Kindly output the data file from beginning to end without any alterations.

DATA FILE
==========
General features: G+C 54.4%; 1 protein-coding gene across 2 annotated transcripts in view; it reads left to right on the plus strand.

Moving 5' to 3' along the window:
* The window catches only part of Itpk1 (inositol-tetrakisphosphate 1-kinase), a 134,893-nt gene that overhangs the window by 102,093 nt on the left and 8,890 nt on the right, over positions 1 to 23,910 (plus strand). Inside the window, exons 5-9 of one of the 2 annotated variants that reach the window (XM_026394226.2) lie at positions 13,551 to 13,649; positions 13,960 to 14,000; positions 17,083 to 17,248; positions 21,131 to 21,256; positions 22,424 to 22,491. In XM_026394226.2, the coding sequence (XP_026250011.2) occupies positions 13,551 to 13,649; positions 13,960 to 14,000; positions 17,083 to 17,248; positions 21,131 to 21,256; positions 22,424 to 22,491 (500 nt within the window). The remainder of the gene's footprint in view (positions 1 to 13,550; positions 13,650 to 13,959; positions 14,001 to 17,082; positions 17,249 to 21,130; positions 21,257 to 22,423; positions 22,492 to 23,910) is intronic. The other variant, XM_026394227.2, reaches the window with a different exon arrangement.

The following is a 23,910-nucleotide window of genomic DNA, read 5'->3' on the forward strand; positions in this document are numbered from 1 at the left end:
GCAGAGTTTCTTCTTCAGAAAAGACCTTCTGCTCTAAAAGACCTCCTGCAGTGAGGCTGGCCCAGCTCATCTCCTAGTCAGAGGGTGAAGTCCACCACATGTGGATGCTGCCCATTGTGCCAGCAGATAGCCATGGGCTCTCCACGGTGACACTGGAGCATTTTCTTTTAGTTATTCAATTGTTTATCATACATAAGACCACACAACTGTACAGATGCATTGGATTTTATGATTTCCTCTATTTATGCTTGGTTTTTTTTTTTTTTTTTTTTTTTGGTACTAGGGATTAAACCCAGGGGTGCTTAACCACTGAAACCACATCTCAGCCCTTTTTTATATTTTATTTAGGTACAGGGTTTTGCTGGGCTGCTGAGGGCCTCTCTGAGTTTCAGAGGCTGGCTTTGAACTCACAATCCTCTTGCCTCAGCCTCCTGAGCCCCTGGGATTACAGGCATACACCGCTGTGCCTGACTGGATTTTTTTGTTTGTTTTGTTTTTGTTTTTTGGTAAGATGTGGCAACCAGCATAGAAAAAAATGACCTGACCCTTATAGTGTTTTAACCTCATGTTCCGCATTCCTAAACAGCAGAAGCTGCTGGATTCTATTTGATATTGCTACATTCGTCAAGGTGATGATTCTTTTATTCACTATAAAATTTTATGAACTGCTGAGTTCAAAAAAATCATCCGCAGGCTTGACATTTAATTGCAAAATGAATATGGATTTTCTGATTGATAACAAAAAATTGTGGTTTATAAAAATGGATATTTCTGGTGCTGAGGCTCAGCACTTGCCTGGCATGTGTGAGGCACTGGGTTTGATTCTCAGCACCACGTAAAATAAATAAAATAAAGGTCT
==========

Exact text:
General features: G+C 54.4%; 1 protein-coding gene across 2 annotated transcripts in view; it reads left to right on the plus strand.

Moving 5' to 3' along the window:
* The window catches only part of Itpk1 (inositol-tetrakisphosphate 1-kinase), a 134,893-nt gene that overhangs the window by 102,093 nt on the left and 8,890 nt on the right, over positions 1 to 23,910 (plus strand). Inside the window, exons 5-9 of one of the 2 annotated variants that reach the window (XM_026394226.2) lie at positions 13,551 to 13,649; positions 13,960 to 14,000; positions 17,083 to 17,248; positions 21,131 to 21,256; positions 22,424 to 22,491. In XM_026394226.2, the coding sequence (XP_026250011.2) occupies positions 13,551 to 13,649; positions 13,960 to 14,000; positions 17,083 to 17,248; positions 21,131 to 21,256; positions 22,424 to 22,491 (500 nt within the window). The remainder of the gene's footprint in view (positions 1 to 13,550; positions 13,650 to 13,959; positions 14,001 to 17,082; positions 17,249 to 21,130; positions 21,257 to 22,423; positions 22,492 to 23,910) is intronic. The other variant, XM_026394227.2, reaches the window with a different exon arrangement.

The following is a 23,910-nucleotide window of genomic DNA, read 5'->3' on the forward strand; positions in this document are numbered from 1 at the left end:
GCAGAGTTTCTTCTTCAGAAAAGACCTTCTGCTCTAAAAGACCTCCTGCAGTGAGGCTGGCCCAGCTCATCTCCTAGTCAGAGGGTGAAGTCCACCACATGTGGATGCTGCCCATTGTGCCAGCAGATAGCCATGGGCTCTCCACGGTGACACTGGAGCATTTTCTTTTAGTTATTCAATTGTTTATCATACATAAGACCACACAACTGTACAGATGCATTGGATTTTATGATTTCCTCTATTTATGCTTGGTTTTTTTTTTTTTTTTTTTTTTTGGTACTAGGGATTAAACCCAGGGGTGCTTAACCACTGAAACCACATCTCAGCCCTTTTTTATATTTTATTTAGGTACAGGGTTTTGCTGGGCTGCTGAGGGCCTCTCTGAGTTTCAGAGGCTGGCTTTGAACTCACAATCCTCTTGCCTCAGCCTCCTGAGCCCCTGGGATTACAGGCATACACCGCTGTGCCTGACTGGATTTTTTTGTTTGTTTTGTTTTTGTTTTTTGGTAAGATGTGGCAACCAGCATAGAAAAAAATGACCTGACCCTTATAGTGTTTTAACCTCATGTTCCGCATTCCTAAACAGCAGAAGCTGCTGGATTCTATTTGATATTGCTACATTCGTCAAGGTGATGATTCTTTTATTCACTATAAAATTTTATGAACTGCTGAGTTCAAAAAAATCATCCGCAGGCTTGACATTTAATTGCAAAATGAATATGGATTTTCTGATTGATAACAAAAAATTGTGGTTTATAAAAATGGATATTTCTGGTGCTGAGGCTCAGCACTTGCCTGGCATGTGTGAGGCACTGGGTTTGATTCTCAGCACCACGTAAAATAAATAAAATAAAGGTCT